Thirst for Righteousness
Let’s look at another beatitude: “Blessed are those who hunger and thirst for righteousness, for they shall be satisfied” (Matt 5:6).
This beatitude refers to those who long to live rightly, in a morally praiseworthy way according to the will of God. Their first priority is to seek first the kingdom of God and his righteousness.
What is righteousness about? Righteousness denotes God’s uprightness, justice, and faithfulness toward his people. It is fulfilled in Christ who is the fullness of God’s righteousness. Christ is the Savior-God who is faithful to his people to the point of offering his life on the cross to destroy sin, evil, and the eternal death of the soul.
Through Baptism, we receive the grace of justification. By virtue of being integrated into Christ’s life, we are made righteous before God. If we are living righteously, we therefore hunger and thirst to do the will of God, as did Jesus—even to the point of death.
Living by the Beatitudes
Living according to these two beatitudes—poverty of spirit and the thirst for righteousness—makes particular demands on our life, our attitudes, and our behavior.
Submitting to God, living as detached from the world, relying on God’s grace, and longing for God’s kingdom and his righteousness means we are not going to go along with the evils so prevalent in our society today. For example, we will take no part in the woke ideologies of secular humanists who invert evil for good, and who insist on promoting evils like the LGBT activist agenda and others.
Living for God and his kingdom in a morally praiseworthy way and submitting to the will of God means we stand against these things which are opposed to the beatitudes. My brothers and sisters, these evils do not lead to beatitude but rather end in death.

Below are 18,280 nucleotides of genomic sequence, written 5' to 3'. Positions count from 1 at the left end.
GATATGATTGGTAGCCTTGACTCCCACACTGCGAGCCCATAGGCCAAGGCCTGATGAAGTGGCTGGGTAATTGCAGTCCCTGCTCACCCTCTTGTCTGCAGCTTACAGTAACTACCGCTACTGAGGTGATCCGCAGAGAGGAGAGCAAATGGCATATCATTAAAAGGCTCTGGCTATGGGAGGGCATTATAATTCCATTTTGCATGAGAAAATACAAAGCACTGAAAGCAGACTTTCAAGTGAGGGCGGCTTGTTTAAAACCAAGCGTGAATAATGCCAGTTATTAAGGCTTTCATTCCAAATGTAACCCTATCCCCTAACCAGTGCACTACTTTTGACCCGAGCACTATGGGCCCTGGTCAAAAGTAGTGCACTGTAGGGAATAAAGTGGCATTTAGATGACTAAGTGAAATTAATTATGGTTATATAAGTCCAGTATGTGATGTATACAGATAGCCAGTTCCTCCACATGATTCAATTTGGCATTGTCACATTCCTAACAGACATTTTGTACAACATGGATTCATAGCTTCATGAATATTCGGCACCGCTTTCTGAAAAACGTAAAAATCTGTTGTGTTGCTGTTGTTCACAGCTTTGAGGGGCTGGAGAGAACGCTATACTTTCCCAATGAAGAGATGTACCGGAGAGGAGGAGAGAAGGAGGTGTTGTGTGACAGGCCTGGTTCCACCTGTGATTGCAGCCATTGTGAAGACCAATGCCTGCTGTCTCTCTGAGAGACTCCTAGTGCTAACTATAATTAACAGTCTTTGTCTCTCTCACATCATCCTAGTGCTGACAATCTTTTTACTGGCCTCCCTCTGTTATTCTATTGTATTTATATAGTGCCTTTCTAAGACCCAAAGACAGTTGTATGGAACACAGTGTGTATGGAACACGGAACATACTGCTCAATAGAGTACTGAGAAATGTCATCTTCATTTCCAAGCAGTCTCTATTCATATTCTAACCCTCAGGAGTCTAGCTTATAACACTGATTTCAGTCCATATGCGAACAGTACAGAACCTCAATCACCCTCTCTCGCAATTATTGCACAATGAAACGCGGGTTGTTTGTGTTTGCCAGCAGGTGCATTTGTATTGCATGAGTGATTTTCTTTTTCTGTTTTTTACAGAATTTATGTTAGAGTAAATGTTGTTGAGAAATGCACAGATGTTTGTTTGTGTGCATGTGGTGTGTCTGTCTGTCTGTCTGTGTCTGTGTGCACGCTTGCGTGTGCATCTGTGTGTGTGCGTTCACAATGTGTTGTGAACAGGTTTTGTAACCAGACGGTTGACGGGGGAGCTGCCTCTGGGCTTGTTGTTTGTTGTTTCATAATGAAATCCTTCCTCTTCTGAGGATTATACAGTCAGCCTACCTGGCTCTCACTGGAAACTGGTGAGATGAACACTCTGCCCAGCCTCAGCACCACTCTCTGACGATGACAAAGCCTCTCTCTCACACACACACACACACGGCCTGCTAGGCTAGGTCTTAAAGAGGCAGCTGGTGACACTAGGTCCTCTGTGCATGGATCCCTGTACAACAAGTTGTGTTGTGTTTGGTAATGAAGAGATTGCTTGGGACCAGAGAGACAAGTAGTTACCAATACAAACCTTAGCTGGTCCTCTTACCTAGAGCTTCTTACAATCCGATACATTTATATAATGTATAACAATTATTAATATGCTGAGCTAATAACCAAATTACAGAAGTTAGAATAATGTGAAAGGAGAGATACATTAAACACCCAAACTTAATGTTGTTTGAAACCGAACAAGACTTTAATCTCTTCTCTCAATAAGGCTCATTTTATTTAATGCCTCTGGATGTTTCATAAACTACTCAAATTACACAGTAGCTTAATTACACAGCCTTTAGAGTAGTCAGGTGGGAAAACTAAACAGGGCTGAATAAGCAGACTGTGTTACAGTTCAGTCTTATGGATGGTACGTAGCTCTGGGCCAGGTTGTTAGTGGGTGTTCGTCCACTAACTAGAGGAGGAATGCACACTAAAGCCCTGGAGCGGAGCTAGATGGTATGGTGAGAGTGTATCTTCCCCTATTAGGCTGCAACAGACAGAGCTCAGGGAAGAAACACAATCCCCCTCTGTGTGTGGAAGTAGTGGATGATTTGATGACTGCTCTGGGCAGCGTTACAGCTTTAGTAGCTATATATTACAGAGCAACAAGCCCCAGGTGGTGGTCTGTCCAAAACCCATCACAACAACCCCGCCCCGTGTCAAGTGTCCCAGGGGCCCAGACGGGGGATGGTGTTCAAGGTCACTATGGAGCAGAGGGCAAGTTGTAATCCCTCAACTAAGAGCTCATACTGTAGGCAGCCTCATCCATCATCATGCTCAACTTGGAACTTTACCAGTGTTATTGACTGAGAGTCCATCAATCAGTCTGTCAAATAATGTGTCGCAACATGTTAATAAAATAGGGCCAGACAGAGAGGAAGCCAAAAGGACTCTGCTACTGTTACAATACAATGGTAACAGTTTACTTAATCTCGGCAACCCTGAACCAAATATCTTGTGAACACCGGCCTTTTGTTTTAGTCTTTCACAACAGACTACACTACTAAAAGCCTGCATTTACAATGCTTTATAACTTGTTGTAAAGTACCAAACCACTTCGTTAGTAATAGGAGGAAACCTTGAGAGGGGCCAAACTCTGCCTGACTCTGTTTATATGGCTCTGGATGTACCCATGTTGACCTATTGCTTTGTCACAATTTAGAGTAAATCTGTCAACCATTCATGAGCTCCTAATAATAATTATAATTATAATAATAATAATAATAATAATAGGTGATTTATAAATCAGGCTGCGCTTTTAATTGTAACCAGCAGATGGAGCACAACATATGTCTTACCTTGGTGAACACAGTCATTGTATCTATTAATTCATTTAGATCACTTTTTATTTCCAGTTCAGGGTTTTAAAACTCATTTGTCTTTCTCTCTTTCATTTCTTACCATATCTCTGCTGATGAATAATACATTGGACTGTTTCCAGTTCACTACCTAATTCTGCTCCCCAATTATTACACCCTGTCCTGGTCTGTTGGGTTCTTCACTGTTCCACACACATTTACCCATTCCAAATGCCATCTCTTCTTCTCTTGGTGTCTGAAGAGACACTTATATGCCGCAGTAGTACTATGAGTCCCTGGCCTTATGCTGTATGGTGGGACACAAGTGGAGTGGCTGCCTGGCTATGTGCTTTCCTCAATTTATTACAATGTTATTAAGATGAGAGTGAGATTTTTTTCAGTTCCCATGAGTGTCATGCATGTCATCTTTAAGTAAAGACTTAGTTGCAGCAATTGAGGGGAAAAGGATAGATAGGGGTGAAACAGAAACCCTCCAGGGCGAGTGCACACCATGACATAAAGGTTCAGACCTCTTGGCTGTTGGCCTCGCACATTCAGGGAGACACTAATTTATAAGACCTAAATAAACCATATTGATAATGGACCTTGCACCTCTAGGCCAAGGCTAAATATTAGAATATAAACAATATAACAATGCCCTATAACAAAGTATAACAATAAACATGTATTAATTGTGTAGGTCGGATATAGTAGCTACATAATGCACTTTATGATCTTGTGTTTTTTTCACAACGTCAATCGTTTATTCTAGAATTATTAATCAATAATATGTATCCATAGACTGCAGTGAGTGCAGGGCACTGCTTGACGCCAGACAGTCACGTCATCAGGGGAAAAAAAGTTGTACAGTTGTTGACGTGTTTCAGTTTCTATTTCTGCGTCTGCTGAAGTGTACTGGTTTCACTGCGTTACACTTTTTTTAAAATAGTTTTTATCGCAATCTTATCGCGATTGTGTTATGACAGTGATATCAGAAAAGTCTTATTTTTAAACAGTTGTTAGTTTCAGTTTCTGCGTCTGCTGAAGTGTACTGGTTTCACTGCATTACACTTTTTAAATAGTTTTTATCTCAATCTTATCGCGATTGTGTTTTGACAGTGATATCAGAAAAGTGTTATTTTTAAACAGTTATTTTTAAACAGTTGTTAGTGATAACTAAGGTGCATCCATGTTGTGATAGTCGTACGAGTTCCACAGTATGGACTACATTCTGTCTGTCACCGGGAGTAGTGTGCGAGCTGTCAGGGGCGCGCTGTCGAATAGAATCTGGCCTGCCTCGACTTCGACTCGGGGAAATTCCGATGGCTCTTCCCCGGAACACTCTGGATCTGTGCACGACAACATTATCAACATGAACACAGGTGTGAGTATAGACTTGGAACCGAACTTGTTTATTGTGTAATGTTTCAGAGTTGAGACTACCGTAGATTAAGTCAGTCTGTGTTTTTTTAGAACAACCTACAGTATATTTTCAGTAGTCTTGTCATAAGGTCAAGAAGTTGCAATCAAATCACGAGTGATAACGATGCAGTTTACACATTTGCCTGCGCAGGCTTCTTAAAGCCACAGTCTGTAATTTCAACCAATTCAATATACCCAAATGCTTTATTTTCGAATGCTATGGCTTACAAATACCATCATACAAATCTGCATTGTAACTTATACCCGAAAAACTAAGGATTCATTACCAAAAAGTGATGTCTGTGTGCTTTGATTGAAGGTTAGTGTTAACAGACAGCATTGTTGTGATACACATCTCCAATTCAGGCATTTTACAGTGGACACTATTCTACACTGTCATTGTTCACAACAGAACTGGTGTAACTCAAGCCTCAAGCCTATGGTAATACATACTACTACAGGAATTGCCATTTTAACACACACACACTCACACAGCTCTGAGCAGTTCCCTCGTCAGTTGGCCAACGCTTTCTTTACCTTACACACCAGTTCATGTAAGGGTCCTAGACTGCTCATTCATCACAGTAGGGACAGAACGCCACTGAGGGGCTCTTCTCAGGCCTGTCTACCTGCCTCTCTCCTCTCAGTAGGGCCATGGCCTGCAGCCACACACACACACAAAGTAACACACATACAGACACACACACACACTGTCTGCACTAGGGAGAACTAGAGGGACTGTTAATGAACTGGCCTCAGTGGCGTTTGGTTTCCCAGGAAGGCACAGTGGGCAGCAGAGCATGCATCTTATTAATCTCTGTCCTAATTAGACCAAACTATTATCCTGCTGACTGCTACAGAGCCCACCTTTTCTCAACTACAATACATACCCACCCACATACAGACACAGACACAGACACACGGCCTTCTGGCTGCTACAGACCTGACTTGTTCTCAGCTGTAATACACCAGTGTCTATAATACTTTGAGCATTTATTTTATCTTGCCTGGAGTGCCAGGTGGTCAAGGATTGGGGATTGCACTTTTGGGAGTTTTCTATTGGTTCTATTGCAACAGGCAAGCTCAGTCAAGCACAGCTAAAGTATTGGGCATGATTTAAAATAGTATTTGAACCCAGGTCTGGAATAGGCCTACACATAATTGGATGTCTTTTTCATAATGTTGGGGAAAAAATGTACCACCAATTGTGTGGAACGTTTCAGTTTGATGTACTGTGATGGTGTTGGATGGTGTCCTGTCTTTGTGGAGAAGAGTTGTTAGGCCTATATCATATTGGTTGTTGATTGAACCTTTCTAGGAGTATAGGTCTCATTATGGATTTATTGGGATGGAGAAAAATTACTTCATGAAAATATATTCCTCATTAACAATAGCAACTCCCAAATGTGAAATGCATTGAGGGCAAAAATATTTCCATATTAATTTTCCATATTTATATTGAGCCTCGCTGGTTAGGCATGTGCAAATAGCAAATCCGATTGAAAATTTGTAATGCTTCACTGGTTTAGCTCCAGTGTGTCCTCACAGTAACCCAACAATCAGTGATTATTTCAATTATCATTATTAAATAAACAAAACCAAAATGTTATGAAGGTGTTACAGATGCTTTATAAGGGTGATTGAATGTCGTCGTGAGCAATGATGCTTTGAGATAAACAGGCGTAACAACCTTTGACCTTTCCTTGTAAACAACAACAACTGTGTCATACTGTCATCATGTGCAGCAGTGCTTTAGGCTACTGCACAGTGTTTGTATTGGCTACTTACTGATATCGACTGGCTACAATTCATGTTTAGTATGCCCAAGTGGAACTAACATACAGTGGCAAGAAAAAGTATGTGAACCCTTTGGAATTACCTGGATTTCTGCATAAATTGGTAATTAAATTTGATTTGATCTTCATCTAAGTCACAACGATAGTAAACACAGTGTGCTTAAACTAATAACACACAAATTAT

For instance, transgender ideologies are ultimately a war against God’s design and his created order. People who adhere to them install themselves as the gods of their own bodies and the human person who is created as male and female. And they insist that everyone must go along with their idolatrous practices that irreparably harm children, families, and society itself. As another example, activists who promote homosexual behavior and seek to normalize same-sex unions undermine marriage and pollute the minds of children with a distorted view of human sexuality.
Persecution Endured for Christ
There are many other examples, far too many to talk about here. But I want to leave you with this: living according to the beatitudes requires the grace of Christ. It requires persistence, determination, and the courage that is found in drawing our strength from the Lord Jesus.
Living the beatitudes means living in a way that is opposed to the voice of the world with its call to listen to the voice of Satan, the deceiver, and to turn away from the kingdom of God and embrace a life of sin and spiritual death.
When we live according to the beatitudes, we live in Christ and imitate him. That will inevitably bring not merely challenges but will bring with it a cost. That cost is persecution.
The final beatitude Christ gives us today deals with precisely that issue. What promise does the Lord give us in that regard?
“Blessed are you when men revile you and persecute you and utter all kinds of evil against you falsely on my account. Rejoice and be glad, for your reward is great in heaven” (Matt 5:11-12).
Deacon Frederick Bartels is a member of the Catholic clergy who serves the Church in the diocese of Pueblo. He holds an MA in Theology and Educational Ministry and is a Catholic educator, public speaker, and evangelist who strives to infuse culture with the saving principles of the gospel. For more, visit YouTube, iTunes and Google Play.